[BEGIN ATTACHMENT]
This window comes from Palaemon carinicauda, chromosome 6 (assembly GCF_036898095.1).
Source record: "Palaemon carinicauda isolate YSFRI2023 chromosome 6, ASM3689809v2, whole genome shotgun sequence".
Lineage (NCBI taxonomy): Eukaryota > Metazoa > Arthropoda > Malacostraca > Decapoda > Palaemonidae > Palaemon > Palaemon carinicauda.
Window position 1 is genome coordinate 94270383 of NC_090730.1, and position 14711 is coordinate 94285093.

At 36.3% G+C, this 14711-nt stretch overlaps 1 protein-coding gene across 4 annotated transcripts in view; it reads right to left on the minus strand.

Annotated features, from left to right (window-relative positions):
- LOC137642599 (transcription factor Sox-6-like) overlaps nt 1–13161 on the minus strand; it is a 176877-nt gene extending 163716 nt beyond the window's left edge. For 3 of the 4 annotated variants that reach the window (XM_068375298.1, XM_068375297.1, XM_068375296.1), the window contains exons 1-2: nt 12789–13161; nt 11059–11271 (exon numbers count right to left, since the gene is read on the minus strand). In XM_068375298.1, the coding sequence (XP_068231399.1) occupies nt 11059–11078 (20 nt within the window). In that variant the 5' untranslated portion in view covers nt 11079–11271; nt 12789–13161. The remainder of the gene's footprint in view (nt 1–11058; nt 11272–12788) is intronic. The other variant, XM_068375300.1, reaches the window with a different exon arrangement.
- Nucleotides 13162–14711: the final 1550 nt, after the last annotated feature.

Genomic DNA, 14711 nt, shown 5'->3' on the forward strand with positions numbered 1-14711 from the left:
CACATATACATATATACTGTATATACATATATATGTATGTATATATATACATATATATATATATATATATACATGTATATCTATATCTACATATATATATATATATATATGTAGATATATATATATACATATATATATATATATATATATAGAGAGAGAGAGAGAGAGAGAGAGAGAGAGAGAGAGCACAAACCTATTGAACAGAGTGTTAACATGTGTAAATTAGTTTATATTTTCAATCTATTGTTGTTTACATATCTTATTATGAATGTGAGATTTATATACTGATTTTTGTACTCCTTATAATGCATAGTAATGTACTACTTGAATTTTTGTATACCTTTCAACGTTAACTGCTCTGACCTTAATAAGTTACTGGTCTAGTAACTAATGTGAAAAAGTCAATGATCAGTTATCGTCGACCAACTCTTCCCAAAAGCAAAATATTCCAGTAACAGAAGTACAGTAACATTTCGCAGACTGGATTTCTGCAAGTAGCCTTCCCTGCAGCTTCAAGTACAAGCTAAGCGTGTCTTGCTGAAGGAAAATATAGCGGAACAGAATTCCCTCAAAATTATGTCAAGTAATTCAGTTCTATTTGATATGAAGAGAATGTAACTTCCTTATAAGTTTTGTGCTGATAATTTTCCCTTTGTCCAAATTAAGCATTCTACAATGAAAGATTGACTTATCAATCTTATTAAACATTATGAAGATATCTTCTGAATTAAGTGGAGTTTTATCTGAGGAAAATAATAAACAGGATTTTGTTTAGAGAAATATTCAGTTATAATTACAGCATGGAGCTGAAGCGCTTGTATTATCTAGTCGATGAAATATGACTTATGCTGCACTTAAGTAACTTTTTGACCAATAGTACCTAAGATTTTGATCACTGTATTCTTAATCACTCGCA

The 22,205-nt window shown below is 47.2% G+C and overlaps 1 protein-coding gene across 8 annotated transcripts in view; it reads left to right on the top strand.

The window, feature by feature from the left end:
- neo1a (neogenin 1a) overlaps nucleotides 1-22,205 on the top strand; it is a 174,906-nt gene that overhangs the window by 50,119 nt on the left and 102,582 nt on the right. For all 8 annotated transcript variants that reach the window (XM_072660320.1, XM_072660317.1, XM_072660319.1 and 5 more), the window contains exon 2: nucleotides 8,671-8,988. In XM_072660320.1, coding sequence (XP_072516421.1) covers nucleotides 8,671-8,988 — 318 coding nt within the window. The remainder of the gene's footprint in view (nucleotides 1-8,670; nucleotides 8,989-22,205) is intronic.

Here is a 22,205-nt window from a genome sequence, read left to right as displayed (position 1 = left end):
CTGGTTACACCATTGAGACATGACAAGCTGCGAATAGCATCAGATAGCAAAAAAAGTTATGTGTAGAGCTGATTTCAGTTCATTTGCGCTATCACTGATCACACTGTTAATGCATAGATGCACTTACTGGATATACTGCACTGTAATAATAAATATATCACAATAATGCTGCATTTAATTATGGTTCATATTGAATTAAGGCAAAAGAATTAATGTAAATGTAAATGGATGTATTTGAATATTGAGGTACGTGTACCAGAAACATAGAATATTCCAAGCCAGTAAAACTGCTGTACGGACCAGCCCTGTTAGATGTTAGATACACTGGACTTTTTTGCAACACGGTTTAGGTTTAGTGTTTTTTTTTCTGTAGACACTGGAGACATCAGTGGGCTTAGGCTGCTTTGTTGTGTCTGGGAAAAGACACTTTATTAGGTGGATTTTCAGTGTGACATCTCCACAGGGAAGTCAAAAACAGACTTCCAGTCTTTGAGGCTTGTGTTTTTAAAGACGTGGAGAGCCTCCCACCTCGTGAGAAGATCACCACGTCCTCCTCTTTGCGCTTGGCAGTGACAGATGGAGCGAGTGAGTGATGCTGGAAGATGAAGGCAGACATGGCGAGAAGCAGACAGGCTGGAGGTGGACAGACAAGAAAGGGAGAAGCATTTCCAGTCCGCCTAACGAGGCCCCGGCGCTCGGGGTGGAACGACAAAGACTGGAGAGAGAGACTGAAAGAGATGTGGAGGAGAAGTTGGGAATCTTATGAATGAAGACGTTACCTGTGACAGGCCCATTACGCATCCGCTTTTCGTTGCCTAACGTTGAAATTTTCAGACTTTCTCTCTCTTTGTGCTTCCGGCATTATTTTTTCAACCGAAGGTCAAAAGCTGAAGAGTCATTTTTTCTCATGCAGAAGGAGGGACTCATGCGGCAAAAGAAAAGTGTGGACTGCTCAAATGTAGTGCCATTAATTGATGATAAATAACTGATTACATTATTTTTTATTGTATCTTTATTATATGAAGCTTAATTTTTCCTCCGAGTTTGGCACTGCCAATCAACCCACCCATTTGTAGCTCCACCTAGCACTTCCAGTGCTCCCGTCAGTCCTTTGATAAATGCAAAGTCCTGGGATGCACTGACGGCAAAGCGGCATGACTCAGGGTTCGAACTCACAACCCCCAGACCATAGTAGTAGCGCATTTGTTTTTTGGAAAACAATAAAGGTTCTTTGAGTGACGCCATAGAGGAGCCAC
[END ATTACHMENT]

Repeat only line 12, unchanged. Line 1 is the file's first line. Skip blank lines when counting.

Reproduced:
The window, feature by feature from the left end: